A few years ago, we flipped Nebraska's tourism slogan around for a bumper sticker: “Honestly, Nebraska should be for everyone.” It’s a lofty goal given the scope of challenges we face but at the ACLU, we’re committed to putting in the work to ensure that one day we get to a state that really is for all of us. Case in point: our newest report.
In “Justice in any Language,” we survey 19 law enforcement agencies on their efforts to provide meaningful language access to people with limited English proficiency. This is a sizable group. Census numbers show over 81,000 Nebraskans have limited English proficiency and 11.5% of the state’s population speak a language other than English at home.
Federal law requires law enforcement agencies receiving federal funds ensure people with limited English proficiency have meaningful access to agency services. Unfortunately, we found most of the agencies we surveyed aren’t meeting best practices or ensuring compliance with federal law and are not in full alignment with U.S. Department of Justice recommendations.
Ensuring our law enforcement agencies have ways to interact with Nebraskans who have limited English proficiency is important from a legal perspective and critical to building relationships between community members and law enforcement officers that are founded on trust – which must be earned – safety and respect.
For example, 63% of the law enforcement agencies we surveyed did not have a written policy on interacting with Nebraskans who have limited English proficiency. Only 26% of the agencies surveyed had at least one officer attend training on the topic.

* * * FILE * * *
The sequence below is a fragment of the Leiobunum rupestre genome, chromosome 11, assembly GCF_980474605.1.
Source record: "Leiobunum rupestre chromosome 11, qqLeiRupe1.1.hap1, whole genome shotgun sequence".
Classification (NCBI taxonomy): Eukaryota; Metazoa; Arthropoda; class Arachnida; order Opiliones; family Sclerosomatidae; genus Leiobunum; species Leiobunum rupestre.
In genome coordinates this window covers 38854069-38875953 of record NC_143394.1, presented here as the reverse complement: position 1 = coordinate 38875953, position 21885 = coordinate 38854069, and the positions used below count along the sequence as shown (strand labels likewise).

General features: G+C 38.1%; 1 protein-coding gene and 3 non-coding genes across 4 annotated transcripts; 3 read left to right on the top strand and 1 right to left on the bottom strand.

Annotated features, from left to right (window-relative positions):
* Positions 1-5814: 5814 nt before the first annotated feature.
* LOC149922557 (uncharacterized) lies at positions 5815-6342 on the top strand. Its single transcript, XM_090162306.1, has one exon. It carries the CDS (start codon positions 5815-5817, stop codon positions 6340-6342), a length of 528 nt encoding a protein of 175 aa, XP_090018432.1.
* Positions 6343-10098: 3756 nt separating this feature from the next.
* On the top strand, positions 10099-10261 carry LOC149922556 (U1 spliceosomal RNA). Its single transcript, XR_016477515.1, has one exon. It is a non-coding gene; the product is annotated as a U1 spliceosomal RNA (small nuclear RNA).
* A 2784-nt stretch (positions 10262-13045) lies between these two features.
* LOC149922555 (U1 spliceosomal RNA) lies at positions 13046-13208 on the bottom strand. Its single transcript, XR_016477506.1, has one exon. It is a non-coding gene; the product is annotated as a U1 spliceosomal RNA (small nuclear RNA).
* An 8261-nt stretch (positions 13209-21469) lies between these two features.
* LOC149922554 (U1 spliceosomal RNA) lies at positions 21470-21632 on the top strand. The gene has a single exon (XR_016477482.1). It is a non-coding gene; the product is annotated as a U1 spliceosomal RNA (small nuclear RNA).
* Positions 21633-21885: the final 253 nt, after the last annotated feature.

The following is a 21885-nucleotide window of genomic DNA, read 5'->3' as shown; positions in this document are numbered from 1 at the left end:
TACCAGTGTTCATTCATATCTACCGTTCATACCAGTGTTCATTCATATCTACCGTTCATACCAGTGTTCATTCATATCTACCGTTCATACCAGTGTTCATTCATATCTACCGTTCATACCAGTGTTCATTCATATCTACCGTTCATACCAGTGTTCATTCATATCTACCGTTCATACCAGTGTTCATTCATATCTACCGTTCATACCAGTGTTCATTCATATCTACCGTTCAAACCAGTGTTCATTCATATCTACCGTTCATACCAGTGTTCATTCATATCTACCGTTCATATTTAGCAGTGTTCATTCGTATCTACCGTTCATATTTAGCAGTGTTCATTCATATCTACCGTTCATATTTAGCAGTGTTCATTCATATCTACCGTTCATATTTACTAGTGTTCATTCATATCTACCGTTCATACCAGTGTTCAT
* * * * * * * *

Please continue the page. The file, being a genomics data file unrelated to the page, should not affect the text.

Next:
While our report highlights shortcomings that must be addressed, there are also signs of progress.
Approximately 80% of the group we surveyed have at least one multilingual officer on staff, and some agencies – like the Nebraska State Patrol – are actively recruiting multilingual team members with a 2.5% pay bump to starting pay.
The report includes quotes from community partners – and Immigrant Legal Center Legal Director Anna Deal makes a great point on why accessibility matters. She wrote “our communities are safer when everyone, regardless of languages spoken, feels valued and heard by those entrusted to keep us safe.”
Bottom line, we’re committed to not only identifying issues facing our communities, but also providing solutions. Just like our report on racial profiling contributed to the passage of a 2020 law requiring antibias training, we hope this new data will help move us closer to a state that truly is for everyone.